Jon Klassen and "If You Give a Mouse" return this month, along with some lovingly illustrated and wordplay-rich books.
Fall is here, and the books are plentiful! Books about stories, our first holiday books, and one very fluffy kitty feature on this month's picture book list.
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The last installment in the beloved Penguin series should not be missed! The holidays may not always go the way we plan, but Penguin shows us, as he always does, that friends and heartfelt gestures are what truly matter.
What happens when one of Santa's elves stumbles upon the celebration of Hannukah? One wouldn't think these two would mesh well, but Shelf is a fun exploration of the Jewish holiday through the lens of magic the North Pole brings. That plus the diversity in the illustrations make this book a great addition to the growing list of Hannukah books - especially considering the two holidays happen simultaneously this year!
"A hop is up. A bend is down. A spin is round and round and round." A Hop is Up is a bouncy, fun work full of action words for kids to learn and enjoy as they follow a boy and his dog through their neighborhood.
We've had a lot of books that personify books, but not many that personify stories. This is an amazing overview of the history of the narrative, from cave paintings to words on a tablet screen, all with colorful pictures and an easy-to-follow narrative. I particularly appreciated how no form of story sharing was regarded as better than others - all stories and forms of storytelling are important.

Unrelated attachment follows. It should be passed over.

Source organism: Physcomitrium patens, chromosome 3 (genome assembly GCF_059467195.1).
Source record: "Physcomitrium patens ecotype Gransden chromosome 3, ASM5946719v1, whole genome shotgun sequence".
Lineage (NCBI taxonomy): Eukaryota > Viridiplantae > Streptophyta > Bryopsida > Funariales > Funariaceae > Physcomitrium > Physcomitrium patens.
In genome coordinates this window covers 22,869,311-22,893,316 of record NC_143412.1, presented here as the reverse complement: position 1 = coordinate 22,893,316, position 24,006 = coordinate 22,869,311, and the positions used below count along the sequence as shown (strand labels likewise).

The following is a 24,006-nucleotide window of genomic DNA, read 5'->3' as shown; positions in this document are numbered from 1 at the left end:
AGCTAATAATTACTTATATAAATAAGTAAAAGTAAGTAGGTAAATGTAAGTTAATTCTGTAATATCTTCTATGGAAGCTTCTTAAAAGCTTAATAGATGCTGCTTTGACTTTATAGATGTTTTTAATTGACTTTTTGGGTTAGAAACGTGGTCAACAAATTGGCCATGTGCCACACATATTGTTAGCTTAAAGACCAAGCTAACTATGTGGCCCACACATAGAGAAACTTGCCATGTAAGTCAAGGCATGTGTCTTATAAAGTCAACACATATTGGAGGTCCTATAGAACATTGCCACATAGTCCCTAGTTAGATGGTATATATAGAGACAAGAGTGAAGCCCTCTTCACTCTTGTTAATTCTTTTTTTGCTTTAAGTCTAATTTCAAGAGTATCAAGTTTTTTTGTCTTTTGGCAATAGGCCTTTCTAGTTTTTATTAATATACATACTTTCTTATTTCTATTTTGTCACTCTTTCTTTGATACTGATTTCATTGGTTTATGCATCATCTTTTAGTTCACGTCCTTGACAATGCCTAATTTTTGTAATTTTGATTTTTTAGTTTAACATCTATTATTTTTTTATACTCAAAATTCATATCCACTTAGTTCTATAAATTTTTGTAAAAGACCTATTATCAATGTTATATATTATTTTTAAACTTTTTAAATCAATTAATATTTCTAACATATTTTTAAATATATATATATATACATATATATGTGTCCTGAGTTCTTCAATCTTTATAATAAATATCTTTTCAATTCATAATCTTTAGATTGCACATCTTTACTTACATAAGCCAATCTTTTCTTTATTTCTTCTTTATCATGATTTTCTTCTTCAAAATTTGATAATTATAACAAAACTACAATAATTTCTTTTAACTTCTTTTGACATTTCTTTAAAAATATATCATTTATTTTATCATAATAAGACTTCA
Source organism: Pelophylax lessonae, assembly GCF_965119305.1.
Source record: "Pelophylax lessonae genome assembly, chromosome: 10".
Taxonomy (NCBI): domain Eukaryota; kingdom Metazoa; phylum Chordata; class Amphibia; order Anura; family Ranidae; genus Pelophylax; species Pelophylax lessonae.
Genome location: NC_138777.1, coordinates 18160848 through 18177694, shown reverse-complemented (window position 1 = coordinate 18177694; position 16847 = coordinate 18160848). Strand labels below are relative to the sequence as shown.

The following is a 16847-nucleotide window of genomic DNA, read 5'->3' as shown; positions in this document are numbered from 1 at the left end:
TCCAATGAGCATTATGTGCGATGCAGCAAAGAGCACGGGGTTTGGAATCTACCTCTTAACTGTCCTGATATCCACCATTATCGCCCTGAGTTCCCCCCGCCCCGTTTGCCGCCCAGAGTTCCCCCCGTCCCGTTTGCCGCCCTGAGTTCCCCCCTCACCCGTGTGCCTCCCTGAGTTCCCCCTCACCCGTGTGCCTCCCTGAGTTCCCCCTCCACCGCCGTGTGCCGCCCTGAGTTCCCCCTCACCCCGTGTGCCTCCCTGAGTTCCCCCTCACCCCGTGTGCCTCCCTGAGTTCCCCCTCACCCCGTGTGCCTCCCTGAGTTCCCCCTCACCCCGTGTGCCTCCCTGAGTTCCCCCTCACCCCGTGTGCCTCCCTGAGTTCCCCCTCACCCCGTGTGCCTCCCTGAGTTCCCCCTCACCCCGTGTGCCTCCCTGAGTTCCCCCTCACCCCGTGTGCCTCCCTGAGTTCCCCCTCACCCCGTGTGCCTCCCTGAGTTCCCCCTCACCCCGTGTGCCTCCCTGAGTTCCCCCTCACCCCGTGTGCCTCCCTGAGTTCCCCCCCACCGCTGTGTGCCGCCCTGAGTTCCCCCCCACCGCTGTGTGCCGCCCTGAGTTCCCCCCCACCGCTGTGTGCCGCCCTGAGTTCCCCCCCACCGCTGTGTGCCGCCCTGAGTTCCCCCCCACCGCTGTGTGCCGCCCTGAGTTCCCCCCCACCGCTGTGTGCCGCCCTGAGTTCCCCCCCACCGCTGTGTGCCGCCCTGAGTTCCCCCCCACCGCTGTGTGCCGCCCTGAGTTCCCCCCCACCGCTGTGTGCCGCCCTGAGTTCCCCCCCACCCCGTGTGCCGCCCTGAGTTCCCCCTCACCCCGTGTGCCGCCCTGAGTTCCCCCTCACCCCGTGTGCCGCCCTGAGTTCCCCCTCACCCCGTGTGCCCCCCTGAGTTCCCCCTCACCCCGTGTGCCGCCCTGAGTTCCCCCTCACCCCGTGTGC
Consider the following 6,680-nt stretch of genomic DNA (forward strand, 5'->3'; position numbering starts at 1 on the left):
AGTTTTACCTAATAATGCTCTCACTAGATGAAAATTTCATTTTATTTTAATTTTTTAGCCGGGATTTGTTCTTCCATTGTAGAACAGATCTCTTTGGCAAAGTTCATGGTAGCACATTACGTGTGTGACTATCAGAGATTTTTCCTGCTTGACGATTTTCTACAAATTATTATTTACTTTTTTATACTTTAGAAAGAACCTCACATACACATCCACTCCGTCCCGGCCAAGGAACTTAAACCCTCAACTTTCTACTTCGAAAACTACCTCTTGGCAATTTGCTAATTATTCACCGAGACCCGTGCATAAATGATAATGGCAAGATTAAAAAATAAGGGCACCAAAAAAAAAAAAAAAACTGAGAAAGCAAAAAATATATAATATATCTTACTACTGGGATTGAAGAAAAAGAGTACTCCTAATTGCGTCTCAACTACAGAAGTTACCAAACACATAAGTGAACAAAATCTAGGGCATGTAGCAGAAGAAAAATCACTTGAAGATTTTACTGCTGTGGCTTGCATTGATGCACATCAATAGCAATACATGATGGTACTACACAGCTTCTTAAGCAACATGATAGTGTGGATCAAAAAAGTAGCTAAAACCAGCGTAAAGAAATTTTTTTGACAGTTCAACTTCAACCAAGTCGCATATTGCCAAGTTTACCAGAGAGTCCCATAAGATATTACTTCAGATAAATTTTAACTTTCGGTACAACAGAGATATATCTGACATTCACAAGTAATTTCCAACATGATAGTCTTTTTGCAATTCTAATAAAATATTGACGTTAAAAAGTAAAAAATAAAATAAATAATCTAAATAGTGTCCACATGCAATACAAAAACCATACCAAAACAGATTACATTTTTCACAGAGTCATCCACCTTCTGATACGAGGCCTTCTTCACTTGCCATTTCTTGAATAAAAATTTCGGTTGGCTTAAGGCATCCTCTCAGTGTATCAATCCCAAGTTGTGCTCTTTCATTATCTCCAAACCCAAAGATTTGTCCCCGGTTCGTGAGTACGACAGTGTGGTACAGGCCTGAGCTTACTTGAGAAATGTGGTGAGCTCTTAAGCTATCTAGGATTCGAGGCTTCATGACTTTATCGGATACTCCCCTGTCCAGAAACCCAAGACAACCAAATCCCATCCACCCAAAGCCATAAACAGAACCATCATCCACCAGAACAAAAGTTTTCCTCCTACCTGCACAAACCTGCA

A kitty so fluffy it floats - it's as funny and sweet as it sounds. As someone who owns a rather fluffy kitty, I loved this quite a bit, with illustrations are just as light and lovely as the cat himself. Papillon proves when you feel like you're lost and drifting, friendship keeps you grounded.
This month's new releases feature elephants, dragons, and all kinds of crazy creatures. Two tales of love and friendship round out the month of August, drawing summer to a close.
This month's picture book releases play with old and new, with creatures fantastical and ordinary, and all with heart. Perfect starters for summer reading!
Make Way for Readers was a great callback to classics like Make Way for Ducklings, Maurice Sendak, and many other picture books from the 60s-80s. It shows the power of reading in bringing people together, and how books are still tremendously important.
Ooko has an atypical art style that suits the perspective of the central character. Ooko the fox wants a friend. He think he's found potential ones in the "Debbies" (aka people) he observes. But when he tries to change himself for them, he is miserable. Real friends, the book shows, are those who enjoy the same activities. "To each his own," as the narrator, concludes.